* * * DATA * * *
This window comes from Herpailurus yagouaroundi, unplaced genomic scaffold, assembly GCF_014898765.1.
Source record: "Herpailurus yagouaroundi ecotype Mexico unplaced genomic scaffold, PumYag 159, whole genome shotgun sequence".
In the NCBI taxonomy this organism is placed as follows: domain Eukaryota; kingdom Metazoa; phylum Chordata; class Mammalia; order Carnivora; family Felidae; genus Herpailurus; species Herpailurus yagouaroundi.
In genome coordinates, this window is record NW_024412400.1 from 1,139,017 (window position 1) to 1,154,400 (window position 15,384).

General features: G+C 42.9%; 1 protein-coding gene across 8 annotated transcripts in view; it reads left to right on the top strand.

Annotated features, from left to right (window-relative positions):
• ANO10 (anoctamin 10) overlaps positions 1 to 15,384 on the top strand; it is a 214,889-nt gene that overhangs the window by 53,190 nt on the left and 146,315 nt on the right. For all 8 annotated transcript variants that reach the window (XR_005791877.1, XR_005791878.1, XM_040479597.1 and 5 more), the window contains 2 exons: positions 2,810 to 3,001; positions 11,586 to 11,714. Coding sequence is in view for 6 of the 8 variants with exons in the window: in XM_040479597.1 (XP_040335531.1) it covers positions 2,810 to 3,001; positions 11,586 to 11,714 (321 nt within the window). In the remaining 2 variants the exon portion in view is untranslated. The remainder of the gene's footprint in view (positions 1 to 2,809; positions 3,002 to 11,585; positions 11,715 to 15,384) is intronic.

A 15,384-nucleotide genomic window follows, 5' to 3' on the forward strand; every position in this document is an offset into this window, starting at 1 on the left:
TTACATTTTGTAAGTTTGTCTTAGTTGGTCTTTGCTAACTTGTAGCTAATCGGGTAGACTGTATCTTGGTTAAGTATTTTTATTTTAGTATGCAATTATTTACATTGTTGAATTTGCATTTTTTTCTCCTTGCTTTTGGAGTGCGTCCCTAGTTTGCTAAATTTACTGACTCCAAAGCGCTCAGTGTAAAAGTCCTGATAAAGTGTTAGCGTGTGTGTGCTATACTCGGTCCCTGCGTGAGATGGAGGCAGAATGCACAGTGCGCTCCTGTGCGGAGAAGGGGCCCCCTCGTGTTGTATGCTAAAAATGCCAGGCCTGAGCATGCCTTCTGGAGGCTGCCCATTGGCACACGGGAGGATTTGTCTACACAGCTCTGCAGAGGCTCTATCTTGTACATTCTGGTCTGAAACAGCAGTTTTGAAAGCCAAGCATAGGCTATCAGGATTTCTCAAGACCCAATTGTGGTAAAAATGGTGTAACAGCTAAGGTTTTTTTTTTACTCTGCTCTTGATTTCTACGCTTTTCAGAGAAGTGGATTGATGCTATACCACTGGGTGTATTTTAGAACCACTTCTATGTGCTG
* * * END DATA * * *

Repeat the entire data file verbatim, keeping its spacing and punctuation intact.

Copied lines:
This window comes from Herpailurus yagouaroundi, unplaced genomic scaffold, assembly GCF_014898765.1.
Source record: "Herpailurus yagouaroundi ecotype Mexico unplaced genomic scaffold, PumYag 159, whole genome shotgun sequence".
In the NCBI taxonomy this organism is placed as follows: domain Eukaryota; kingdom Metazoa; phylum Chordata; class Mammalia; order Carnivora; family Felidae; genus Herpailurus; species Herpailurus yagouaroundi.
In genome coordinates, this window is record NW_024412400.1 from 1,139,017 (window position 1) to 1,154,400 (window position 15,384).

General features: G+C 42.9%; 1 protein-coding gene across 8 annotated transcripts in view; it reads left to right on the top strand.

Annotated features, from left to right (window-relative positions):
• ANO10 (anoctamin 10) overlaps positions 1 to 15,384 on the top strand; it is a 214,889-nt gene that overhangs the window by 53,190 nt on the left and 146,315 nt on the right. For all 8 annotated transcript variants that reach the window (XR_005791877.1, XR_005791878.1, XM_040479597.1 and 5 more), the window contains 2 exons: positions 2,810 to 3,001; positions 11,586 to 11,714. Coding sequence is in view for 6 of the 8 variants with exons in the window: in XM_040479597.1 (XP_040335531.1) it covers positions 2,810 to 3,001; positions 11,586 to 11,714 (321 nt within the window). In the remaining 2 variants the exon portion in view is untranslated. The remainder of the gene's footprint in view (positions 1 to 2,809; positions 3,002 to 11,585; positions 11,715 to 15,384) is intronic.

A 15,384-nucleotide genomic window follows, 5' to 3' on the forward strand; every position in this document is an offset into this window, starting at 1 on the left:
TTACATTTTGTAAGTTTGTCTTAGTTGGTCTTTGCTAACTTGTAGCTAATCGGGTAGACTGTATCTTGGTTAAGTATTTTTATTTTAGTATGCAATTATTTACATTGTTGAATTTGCATTTTTTTCTCCTTGCTTTTGGAGTGCGTCCCTAGTTTGCTAAATTTACTGACTCCAAAGCGCTCAGTGTAAAAGTCCTGATAAAGTGTTAGCGTGTGTGTGCTATACTCGGTCCCTGCGTGAGATGGAGGCAGAATGCACAGTGCGCTCCTGTGCGGAGAAGGGGCCCCCTCGTGTTGTATGCTAAAAATGCCAGGCCTGAGCATGCCTTCTGGAGGCTGCCCATTGGCACACGGGAGGATTTGTCTACACAGCTCTGCAGAGGCTCTATCTTGTACATTCTGGTCTGAAACAGCAGTTTTGAAAGCCAAGCATAGGCTATCAGGATTTCTCAAGACCCAATTGTGGTAAAAATGGTGTAACAGCTAAGGTTTTTTTTTTACTCTGCTCTTGATTTCTACGCTTTTCAGAGAAGTGGATTGATGCTATACCACTGGGTGTATTTTAGAACCACTTCTATGTGCTG